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The thing I learned in making the print, which was 60”h x 83”w, was that there is a point at which the artwork begins to feel immersive. The print wasn’t just bigger; it had an entirely new quality that I hadn’t seen before.

Owing to the techniques and the type of camera equipment I use (a view camera with an 80mp digital back), the prints ‘open up’ and develop a three- dimensional feel and depth that draws the viewer in.

They also have exceptional detail, and the combination of these factors creates an invitation to ‘step in’ and explore the image.

Since that first triptych, I have made others, primarily forest scenes, and you feel you can literally walk into them.

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The smaller prints (up to 40 x 60”) I had made of a number of the images had been beautiful and full of detail, but were relatively ‘flat’. The difference was astounding. Size really does matter.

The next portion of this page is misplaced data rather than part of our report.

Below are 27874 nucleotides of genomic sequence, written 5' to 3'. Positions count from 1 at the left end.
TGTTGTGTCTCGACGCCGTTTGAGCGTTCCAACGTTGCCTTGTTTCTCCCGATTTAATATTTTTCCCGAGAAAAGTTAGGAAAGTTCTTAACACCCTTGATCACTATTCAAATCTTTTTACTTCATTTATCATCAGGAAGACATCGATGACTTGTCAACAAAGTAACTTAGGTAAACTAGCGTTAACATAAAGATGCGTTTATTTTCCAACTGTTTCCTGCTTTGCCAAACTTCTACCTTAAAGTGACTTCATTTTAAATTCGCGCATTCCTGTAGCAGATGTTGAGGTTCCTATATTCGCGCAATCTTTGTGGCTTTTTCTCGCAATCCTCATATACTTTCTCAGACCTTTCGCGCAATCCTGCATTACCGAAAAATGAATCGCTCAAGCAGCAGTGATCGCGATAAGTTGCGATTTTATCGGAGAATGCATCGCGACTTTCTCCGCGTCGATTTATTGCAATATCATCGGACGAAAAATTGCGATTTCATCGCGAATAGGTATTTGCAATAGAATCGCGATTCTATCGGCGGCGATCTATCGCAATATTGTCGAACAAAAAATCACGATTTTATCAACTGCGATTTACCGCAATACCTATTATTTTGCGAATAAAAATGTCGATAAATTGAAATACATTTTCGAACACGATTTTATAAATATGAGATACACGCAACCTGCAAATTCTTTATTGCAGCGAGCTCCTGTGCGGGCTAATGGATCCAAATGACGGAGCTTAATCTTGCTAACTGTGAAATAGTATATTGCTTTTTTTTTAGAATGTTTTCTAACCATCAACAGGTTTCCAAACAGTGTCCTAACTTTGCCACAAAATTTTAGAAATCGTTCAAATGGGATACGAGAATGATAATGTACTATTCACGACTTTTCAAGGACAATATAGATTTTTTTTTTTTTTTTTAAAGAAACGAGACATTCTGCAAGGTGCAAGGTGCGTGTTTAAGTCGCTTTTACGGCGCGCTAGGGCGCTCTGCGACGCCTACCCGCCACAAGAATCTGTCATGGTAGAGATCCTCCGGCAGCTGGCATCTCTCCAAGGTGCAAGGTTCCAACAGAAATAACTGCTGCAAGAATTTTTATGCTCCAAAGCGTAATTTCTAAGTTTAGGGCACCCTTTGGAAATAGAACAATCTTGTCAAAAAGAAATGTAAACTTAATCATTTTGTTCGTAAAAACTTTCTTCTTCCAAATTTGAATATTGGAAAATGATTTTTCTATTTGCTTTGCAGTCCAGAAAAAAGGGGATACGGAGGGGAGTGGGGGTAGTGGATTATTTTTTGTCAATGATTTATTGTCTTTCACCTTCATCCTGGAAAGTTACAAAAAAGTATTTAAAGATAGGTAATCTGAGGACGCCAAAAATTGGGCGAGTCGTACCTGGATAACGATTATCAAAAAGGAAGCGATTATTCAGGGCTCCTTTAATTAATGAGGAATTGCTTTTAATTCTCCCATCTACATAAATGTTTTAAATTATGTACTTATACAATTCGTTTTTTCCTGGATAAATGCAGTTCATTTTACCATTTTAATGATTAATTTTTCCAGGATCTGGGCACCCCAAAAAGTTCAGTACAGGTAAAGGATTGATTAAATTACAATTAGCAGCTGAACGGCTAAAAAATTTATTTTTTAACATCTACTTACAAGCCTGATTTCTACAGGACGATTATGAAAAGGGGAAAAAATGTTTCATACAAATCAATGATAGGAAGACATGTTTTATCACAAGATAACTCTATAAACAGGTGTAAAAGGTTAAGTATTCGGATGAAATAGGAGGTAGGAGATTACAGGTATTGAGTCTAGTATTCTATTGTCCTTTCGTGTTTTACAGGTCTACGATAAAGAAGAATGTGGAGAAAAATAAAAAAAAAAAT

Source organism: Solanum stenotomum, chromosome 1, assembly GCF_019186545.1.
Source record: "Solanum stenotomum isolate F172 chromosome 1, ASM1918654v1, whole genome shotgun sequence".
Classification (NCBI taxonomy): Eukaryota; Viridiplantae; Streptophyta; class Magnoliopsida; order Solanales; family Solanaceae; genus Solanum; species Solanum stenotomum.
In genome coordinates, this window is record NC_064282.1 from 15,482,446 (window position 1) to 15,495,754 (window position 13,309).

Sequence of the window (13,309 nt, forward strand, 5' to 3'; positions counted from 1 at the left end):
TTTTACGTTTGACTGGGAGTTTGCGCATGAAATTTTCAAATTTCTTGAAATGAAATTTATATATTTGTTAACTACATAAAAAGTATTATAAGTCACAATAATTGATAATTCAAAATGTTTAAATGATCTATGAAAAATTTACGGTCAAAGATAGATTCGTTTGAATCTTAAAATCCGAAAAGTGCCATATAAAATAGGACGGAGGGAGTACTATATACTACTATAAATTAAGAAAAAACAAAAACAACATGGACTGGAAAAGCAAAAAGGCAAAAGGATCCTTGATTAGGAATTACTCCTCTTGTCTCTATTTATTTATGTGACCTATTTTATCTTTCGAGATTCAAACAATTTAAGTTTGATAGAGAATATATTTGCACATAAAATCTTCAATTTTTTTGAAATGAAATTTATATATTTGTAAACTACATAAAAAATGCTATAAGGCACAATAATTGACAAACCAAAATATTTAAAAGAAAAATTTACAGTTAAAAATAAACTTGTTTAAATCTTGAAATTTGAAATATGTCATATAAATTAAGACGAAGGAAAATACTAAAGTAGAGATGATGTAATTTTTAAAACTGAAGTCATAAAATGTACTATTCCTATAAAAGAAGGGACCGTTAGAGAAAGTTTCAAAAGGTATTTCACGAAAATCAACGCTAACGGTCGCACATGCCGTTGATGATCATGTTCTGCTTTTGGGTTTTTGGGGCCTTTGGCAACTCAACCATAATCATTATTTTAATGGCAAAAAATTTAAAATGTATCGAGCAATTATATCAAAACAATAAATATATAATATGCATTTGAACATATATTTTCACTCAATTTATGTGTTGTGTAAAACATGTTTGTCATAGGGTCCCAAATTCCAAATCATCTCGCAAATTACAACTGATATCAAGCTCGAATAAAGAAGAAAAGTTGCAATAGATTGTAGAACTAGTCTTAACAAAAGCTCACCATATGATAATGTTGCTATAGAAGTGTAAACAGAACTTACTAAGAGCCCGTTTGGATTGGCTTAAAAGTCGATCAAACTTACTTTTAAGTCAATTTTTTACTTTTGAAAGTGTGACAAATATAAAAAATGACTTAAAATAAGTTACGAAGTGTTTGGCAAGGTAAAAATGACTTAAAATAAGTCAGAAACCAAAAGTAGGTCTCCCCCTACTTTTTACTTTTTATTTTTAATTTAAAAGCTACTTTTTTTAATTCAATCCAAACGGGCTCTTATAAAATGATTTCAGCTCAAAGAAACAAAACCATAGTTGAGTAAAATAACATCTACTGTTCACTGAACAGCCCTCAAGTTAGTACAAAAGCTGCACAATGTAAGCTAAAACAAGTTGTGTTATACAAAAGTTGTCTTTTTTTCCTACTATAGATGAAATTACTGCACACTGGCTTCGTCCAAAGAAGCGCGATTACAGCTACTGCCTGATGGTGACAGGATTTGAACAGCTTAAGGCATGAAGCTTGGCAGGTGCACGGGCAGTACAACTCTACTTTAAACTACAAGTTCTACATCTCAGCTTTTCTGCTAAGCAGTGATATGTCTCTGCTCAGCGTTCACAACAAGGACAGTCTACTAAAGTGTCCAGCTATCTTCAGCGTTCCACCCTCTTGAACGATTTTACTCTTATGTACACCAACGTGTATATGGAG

Since making that first large scale triptych, I have come to understand some of the qualities that are needed in making a successful large scale piece, and now try find those qualities in a scene as often as possible when I am out shooting new images.

I’m doing new things when shooting, and also taking new steps in the process of preparing the image for printing to increase depth, detail, and three-dimensionality.

I have always been interested in making images with depth, which I think comes from my background in architecture.

I visualize and compose 3 dimensionally, and in my design work had the need to communicate ideas in 3 dimensions. I think it is because of that that I have never thought of photographs as being limited to 2 dimensions.

I have always sought to convey a 3-D experience, and particularly with landscapes have sought to convey the fullest representation of the experience that I could.

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My Experience With the Lyve Canvas

My initial choice of the Lyve Canvas was based on several factors relating to this:

  • The subtle weave and matte finish of the canvas adds a dimensional quality, without detracting from its ability to render sharp detail.
  • Colors are rich and blacks black (great gamut and d-max).
  • There is no need for protective glass, matting, or a frame, unlike prints on paper, giving the prints on canvas a unique directness, or ‘immediacy’.

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A few notes on working with Lyve Canvas and stretching on EasyWrappe Bars: